Japan's banking system is being fixed, and now its stockmarket is set for a boom, says James Ferguson.
A growing number of commentators gleefully await Japan's fiscal apocalypse. Look at today's situation and you might think they have a point. Government debt reached a staggering 220% of GDP in 2012, according to the OECD, a wealthy nation think tank. Deflation has remained intractable for well over a decade. And as the population ages the number of working-age Japanese is forecast to fall by 40% between now and 2050.This will reduce the ratio of working-age people to the elderly from 2.8 in 2009, to just 1.3 in 2050 (Britain is closer to four but is set to halve in the next two decades).
In other words, Japan's dependency ratio of elderly people (65+) to those of working age (15-64) already the highest in the OECD is set to deteriorate even further.
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However, markets don't respond to circumstances they already know about they respond to change. While things have looked increasingly bad for Japan since the stock-market peak almost 25 years ago, there is now realistic scope for significant improvement on (almost) all fronts. There is room for taxes to be raised substantially (so bringing down the deficit). A huge amount can be done to bring underemployed workers into more efficient production. But most important, the immediate benefits will come from the efforts to end deflation, led by Bank of Japan (BoJ) head Haruhiko Kuroda.
Ditching the deficit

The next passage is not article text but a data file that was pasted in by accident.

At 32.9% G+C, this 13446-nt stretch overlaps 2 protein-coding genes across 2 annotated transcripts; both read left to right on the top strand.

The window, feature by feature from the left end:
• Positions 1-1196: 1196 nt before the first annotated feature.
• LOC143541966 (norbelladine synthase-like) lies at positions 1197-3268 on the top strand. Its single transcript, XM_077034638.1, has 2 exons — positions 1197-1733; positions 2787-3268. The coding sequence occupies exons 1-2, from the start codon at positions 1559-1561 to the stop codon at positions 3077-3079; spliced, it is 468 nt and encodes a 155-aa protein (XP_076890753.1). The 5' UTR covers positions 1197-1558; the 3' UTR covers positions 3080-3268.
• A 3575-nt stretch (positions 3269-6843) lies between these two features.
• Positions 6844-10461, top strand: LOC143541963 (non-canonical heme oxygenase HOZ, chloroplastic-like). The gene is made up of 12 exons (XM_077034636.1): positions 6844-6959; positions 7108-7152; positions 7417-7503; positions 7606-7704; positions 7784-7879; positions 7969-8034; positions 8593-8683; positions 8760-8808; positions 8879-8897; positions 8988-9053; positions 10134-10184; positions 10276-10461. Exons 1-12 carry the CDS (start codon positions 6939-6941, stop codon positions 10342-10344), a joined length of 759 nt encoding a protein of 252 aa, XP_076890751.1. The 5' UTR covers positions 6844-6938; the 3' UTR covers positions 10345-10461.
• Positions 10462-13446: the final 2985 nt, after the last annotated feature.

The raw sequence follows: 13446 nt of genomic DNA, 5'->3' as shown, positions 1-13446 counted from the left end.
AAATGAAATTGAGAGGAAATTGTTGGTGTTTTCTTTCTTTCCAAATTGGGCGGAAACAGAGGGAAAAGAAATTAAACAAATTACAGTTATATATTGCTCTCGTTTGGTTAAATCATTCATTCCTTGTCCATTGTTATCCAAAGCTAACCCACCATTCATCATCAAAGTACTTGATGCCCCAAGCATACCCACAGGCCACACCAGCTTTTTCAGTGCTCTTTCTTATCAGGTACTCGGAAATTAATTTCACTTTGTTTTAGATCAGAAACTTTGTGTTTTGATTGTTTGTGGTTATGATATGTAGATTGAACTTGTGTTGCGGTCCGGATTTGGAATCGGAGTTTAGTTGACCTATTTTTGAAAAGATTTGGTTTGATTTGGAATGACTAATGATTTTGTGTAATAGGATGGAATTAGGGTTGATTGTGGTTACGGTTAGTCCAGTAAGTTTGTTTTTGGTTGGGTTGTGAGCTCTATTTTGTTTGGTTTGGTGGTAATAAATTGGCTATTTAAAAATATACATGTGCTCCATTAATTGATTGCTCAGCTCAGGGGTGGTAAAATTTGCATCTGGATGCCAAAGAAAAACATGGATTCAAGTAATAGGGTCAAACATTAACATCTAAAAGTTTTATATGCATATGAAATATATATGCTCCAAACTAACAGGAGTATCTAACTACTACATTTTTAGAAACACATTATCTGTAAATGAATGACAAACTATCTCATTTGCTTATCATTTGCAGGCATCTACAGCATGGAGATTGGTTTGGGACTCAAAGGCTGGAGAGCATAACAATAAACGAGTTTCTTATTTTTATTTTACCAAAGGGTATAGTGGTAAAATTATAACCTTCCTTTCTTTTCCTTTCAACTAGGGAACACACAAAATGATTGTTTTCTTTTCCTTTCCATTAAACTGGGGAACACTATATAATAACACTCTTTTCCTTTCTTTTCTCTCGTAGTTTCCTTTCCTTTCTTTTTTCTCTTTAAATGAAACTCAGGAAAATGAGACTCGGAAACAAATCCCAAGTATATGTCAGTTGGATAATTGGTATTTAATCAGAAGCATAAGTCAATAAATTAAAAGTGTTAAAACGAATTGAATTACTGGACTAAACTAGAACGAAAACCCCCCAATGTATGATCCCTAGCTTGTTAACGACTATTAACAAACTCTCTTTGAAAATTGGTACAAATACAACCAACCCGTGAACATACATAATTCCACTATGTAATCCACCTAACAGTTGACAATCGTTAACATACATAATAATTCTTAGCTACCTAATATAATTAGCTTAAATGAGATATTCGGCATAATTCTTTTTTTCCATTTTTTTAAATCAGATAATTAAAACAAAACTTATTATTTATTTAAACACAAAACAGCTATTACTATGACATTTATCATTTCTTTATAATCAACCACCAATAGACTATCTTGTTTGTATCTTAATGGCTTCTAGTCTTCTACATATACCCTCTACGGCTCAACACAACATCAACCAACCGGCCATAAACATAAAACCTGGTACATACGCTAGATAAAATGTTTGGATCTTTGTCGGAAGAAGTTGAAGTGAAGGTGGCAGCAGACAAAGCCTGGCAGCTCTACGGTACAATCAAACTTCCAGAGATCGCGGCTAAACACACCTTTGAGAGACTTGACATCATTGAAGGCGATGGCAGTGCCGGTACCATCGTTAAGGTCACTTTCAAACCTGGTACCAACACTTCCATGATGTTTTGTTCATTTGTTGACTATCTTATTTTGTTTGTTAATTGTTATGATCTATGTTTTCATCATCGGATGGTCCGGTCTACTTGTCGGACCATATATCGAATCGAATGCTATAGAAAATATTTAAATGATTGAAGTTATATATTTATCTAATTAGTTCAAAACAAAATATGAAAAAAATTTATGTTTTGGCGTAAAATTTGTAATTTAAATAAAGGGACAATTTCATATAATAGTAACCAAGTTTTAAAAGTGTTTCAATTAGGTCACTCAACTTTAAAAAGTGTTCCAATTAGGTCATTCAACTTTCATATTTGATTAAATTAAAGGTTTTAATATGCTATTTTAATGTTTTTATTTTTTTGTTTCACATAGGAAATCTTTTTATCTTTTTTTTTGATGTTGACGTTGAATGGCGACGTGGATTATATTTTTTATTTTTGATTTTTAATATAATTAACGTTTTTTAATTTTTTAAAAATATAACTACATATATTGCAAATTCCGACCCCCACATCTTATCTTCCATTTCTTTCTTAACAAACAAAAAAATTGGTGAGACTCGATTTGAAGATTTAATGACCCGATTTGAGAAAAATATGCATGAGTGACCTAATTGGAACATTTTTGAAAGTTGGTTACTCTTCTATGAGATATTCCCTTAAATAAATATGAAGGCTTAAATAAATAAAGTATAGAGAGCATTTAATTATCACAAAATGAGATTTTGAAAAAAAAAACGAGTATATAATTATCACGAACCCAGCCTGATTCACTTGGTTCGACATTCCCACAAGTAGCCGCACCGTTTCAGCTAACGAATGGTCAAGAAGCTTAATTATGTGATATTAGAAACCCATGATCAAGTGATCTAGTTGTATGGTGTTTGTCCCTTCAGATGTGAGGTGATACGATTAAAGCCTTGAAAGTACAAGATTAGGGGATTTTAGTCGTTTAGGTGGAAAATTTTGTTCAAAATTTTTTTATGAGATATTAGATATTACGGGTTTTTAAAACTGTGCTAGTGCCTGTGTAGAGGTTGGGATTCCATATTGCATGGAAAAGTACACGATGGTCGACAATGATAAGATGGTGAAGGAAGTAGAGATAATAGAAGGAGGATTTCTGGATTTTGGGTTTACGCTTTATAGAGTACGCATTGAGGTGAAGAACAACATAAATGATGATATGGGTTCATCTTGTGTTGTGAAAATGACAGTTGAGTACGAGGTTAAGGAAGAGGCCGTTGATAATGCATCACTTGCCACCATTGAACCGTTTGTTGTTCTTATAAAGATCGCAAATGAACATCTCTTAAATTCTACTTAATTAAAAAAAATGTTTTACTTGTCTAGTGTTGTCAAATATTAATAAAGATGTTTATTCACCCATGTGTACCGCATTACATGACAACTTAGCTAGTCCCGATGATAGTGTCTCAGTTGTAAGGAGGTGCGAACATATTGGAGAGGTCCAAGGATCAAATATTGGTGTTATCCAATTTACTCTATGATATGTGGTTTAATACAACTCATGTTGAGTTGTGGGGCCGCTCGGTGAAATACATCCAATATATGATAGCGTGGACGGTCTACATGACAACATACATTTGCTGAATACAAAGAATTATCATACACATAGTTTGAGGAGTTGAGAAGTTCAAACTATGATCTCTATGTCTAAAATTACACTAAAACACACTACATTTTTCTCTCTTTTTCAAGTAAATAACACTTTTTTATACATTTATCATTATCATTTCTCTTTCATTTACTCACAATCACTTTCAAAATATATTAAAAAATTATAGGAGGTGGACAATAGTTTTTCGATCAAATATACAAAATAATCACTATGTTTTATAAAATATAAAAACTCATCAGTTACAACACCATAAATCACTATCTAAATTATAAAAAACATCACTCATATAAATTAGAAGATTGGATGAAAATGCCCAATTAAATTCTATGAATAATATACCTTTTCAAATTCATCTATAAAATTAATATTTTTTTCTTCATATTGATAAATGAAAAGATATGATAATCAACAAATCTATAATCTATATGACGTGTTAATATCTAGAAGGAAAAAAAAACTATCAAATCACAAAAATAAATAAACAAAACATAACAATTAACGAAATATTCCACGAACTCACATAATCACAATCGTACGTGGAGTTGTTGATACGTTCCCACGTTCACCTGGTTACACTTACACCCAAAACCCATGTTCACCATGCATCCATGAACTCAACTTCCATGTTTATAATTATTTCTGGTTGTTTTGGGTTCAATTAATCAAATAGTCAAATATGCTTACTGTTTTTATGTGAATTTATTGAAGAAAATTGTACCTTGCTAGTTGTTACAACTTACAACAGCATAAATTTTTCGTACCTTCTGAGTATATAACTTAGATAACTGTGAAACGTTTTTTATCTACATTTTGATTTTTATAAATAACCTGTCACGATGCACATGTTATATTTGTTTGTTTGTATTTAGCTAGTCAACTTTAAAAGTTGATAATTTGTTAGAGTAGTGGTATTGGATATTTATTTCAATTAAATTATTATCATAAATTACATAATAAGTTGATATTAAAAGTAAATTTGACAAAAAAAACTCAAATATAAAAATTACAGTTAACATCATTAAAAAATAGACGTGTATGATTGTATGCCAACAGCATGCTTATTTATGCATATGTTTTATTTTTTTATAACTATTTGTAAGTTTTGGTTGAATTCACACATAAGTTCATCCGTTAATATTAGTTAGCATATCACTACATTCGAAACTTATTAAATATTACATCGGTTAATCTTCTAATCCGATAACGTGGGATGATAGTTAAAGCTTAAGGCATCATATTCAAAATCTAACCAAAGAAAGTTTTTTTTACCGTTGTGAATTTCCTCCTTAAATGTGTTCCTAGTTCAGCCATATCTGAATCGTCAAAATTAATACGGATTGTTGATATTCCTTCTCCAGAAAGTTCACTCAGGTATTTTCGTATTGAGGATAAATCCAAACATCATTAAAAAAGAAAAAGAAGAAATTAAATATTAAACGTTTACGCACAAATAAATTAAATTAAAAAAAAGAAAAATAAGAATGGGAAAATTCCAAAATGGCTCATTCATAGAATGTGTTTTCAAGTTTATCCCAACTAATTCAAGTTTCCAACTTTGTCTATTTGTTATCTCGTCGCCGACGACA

Let's look at the debt problem first. Take net, rather than gross, government debt (so subtract the value of the government's assets from the debt number). That comes to 136% of GDP. That's bad, but it isn't much worse than, say, Italy (113%). It is also worth noting that Japan spends less money as a proportion of GDP than virtually anyone else. OECD figures show that Japanese government spending amounts to 40% of GDP. That compares to America on 42%, Britain on 47%, and France on 55%. So the cause of Japan's chronic deficit is not overspending, but a shortfall in tax revenue. That's not great, but it does imply that there is plenty of scope for increases in tax revenues as soon as the economy is strong enough to grow again.
Look back to 2007, when Japan was slowly recovering, and you will see that the deficit was half of today's level. The impact of a weaker economy since then has seen tax revenues fall by 1%-2% of GDP, while government spending has risen by 4%-5% of GDP. Any return to growth would have an immediate and significant impact on both the tax take and government spending. We should see an almost immediate halving of the Japanese budget deficit if Kuroda's policy can even return the economy to its pre-crisis growth track, let alone doing anything more substantial.
The workforce doesn't have to fall
What about the perceived problem of ageing? Japan has a relatively high level of social spending, but its composition is quite different to that of Western countries. It spends very little on trying to make the best of its workforce (school-age spending per child is less than half that of global leaders such as New Zealand, for example).